There’s a mystery afoot at Reno Little Theater: The heirs to the Baskerville fortune keep getting murdered, and there’s a hellhound on the loose. But in this madcap parody of Sir Arthur Conan Doyle’s classic The Hound of the Baskervilles, those in attendance are in far more danger of dying from laughter.
The play by comedic genius Ken Ludwig, Baskerville: A Sherlock Holmes Mystery, pits the world’s most-famous detective, Sherlock Holmes (played here by Rosie Calkin), and his sidekick, Dr. Watson (Ryan Costello), against the evil hound rumored to wander the desolate and unforgiving moors of England, killing off the male heirs to the Baskerville fortune as part of a deadly curse—and this is where Ludwig’s version veers from the original. In this wacky retelling, five actors play a mind-boggling 40-plus characters, wrangling a dizzying array of costumes and props, changing accents on a dime, and navigating an intricate and ingeniously designed set as they race to solve the mystery … although I’d argue that whodunit is almost an afterthought.
The newest heir, Sir Henry of Texas, has come to claim his fortune and has hired Holmes to solve the murders before he himself falls victim. Henry is played by “Actor 2,” Ian Sorensen, a longtime favorite among locals for his comedic and improvisational skills who moved to Seattle two years ago—a loss we all felt acutely. I’m thrilled to report he’s back and as funny as ever as the goofball, gun-loving Texan with a heart of gold who works with Watson to infiltrate Baskerville Hall and uncover the truth behind the curse. He also portrays an array of characters, from the constantly snacking, cockney-accented Inspector Lestrade, to a curly-haired domestic servant, and more.
Also integral to the performance are Actors 1 and 3—Jim Sturtevant and Katie Hughes, respectively. Each of Sturtevant’s characters is more absurd than the next: There’s Dr. Mortimer, who alerts Holmes and Watson to the case; a cockney street urchin who helps Holmes by spying; the somber, Lurch-like, German-accented man who, along with his wife, is caretaker of Baskerville Hall; a bizarre, butterfly-obsessed stranger who wanders the moors; and more.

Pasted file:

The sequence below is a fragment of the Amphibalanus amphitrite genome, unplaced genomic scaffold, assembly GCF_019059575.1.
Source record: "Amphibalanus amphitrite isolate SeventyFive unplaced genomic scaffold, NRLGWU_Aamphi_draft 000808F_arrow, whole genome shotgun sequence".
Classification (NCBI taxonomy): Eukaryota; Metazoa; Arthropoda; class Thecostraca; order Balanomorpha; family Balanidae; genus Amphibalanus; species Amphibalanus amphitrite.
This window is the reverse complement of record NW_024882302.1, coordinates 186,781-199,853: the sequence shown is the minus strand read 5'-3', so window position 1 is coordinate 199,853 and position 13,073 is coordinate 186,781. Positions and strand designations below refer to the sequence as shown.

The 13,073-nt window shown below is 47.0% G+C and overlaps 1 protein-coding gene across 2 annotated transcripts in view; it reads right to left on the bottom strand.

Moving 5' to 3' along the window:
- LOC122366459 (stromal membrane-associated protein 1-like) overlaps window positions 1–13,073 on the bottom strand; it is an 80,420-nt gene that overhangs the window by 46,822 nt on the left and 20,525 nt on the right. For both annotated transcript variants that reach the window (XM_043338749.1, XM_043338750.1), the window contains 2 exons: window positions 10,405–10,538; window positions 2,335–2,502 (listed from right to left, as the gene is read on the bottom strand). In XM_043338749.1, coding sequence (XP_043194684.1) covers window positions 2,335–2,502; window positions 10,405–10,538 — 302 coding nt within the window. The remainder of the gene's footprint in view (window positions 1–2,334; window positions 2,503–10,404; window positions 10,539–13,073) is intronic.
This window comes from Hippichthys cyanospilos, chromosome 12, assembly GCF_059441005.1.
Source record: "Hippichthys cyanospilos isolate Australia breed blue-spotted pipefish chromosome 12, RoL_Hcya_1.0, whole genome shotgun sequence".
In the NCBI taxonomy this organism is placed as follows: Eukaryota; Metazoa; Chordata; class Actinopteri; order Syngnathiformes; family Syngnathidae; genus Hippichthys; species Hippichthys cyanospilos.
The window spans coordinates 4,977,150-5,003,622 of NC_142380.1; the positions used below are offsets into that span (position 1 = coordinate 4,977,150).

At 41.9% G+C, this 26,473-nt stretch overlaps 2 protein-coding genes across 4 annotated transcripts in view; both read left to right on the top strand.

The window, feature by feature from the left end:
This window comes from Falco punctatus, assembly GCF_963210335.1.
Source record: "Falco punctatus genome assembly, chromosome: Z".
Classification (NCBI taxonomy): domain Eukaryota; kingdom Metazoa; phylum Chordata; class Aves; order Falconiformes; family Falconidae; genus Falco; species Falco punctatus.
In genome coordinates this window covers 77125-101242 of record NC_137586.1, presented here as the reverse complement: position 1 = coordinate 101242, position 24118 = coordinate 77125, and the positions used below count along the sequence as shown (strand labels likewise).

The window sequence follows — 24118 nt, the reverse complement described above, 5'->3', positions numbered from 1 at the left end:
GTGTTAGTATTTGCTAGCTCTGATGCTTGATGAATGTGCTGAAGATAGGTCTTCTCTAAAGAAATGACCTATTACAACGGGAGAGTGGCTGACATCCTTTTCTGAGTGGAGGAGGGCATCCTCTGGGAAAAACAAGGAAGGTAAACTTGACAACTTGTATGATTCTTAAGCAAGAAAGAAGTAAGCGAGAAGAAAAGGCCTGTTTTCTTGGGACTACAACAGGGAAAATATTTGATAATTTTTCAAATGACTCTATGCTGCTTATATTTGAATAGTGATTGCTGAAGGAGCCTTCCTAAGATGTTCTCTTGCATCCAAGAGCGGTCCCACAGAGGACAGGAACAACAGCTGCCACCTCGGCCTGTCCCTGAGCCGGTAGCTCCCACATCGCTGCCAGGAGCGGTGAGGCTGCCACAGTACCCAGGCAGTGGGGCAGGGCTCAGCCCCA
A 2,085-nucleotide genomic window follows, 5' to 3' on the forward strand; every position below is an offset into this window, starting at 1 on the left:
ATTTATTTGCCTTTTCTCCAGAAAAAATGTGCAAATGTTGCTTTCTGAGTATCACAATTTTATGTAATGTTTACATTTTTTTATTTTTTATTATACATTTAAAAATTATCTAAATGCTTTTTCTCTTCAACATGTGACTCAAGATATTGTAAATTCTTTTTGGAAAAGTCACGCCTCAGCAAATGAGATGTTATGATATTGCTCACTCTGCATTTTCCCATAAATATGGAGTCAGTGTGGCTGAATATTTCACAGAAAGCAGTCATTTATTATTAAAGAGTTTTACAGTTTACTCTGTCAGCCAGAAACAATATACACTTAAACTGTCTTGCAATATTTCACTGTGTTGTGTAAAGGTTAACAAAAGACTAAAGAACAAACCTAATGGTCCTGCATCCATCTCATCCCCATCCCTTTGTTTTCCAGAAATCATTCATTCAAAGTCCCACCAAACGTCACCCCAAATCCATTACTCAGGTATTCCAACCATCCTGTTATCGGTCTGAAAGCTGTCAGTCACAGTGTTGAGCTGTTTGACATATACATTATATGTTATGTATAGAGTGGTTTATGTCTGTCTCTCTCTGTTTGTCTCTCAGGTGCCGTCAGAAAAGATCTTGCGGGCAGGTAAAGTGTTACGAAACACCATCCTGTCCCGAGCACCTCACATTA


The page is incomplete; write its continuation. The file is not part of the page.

Hughes displays remarkable versatility and comedic timing and she ping-pongs between a fellow cockney street urchin, a nurse, Henry’s love interest, an opera performer, and the other mysterious and bizarrely accented caretaker, and others—often in the blink of an eye.
High-speed costume changes are impressive, but all the more so when involving mustaches, wigs and pantaloons, not to mention radical changes to facial expressions, voice timbres and accents. Across the board, all the performances remain strong, with comedic timing sharp at all times; the laughs keep coming for the duration, which is a rarity, in my experience. There are gags aplenty, and the scenes are mayhem, but never chaotic—frequent costume failures and other unexpected challenges just become fodder for comedy, a way to play more with the audience. Take, for instance, Hughes’ costume change delay that results in an off-stage call, “I’m coming, wait a minute!”
Not to be overlooked is Chad Sweet’s direction, which involved guiding actors through an ever-changing, constantly moving set involving scaffolding on wheels, custom-built projections, doors that become beds and tunnels, and impressive uses of lighting and sound.
In this darkest, gloomiest, wettest of winters, what does one do to stay lighthearted and be entertained? It’s elementary! Start with tickets to Baskerville.
Reno Little Theater’s production of Ken Ludwig’s Baskerville: A Sherlock Holmes Mystery will be performed at 7:30 p.m., Thursday through Saturday; and 2 p.m., Sunday, through Sunday, Feb. 12, at 147 E. Pueblo St. Tickets are $28, with discounts. For tickets or more information, call 775-813-8900, or visit www.renolittletheater.org.